FacebookTwitterlinkdin

Social Media

Lillian C

 
Lillian C.

Imagine the stress, confusion and worry you would feel if you were told the treatment you require to help yourself could, at the same time, put your loved ones in jeopardy. That was the dilemma facing Lillian C. when she was treated for thyroid cancer in 2008.

Lillian was given radioactive iodine treatment at her local hospital, but instead of being admitted to the isolation room (which was already occupied), for the following 5 days, she was ushered out the back door and told to go straight home.

"They didn't seem concerned about my 2 young daughters or my husband being exposed to radiation, but at the same time, they told me not to interact with anyone in the community," she recalls.

The minimal instructions she received and the seemingly disregard for safety protocols left her feeling abandoned by the hospital. "I may have felt more comfortable going home if I had been given clear instructions or if there had been a line of communication open so that I could call someone with my questions or concerns."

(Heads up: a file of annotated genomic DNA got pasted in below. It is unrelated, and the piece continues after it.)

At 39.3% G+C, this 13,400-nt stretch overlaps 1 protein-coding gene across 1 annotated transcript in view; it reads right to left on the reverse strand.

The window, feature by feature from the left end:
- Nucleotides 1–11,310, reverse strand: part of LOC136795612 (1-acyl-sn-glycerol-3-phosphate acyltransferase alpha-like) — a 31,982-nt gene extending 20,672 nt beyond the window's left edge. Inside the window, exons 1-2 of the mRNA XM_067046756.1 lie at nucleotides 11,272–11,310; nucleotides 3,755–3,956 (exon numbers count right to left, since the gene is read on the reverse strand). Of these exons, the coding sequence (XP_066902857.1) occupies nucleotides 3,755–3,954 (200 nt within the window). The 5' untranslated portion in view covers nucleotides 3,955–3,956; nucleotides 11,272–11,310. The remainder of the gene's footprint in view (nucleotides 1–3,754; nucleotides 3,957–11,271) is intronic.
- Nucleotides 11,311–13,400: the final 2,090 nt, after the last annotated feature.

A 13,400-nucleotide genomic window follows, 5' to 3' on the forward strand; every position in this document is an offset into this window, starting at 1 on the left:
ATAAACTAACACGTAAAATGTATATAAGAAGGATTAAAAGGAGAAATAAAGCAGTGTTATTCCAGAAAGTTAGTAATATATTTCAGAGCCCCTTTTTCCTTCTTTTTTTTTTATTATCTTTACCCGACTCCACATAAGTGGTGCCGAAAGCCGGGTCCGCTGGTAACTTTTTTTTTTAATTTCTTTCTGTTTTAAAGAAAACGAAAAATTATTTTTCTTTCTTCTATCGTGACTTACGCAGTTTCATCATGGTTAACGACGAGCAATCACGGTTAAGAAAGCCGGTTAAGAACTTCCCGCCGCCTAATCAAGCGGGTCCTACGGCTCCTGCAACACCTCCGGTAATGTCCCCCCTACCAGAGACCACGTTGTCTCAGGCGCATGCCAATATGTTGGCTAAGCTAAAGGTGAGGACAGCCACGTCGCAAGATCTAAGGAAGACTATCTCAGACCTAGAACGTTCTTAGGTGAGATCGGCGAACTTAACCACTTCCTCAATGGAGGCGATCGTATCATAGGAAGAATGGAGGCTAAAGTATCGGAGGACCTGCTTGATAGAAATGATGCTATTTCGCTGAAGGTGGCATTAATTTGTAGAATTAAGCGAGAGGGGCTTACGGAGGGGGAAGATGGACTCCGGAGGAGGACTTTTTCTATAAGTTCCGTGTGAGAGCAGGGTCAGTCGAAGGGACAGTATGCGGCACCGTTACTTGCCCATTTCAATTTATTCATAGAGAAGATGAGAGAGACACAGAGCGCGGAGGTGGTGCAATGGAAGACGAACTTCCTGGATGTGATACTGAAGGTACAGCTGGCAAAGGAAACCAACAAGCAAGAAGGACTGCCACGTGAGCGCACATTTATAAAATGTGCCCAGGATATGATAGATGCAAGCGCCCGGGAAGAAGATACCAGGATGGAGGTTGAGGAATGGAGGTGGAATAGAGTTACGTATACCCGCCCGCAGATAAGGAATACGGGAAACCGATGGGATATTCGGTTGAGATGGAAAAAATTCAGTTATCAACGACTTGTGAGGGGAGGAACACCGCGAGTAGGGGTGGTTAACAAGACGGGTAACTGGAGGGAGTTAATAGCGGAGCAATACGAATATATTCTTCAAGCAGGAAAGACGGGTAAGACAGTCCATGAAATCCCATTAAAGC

She joined Cancer Care Ontario's Patient and Family Advisory Council to prevent anyone else from ever having to deal with the same challenges she faced. Communication, she says, is the key. "In order for take-home cancer therapies to be truly beneficial to patients, there needs to be a well-organized process in place, and clear and consistent communication between healthcare providers, hospitals and patients."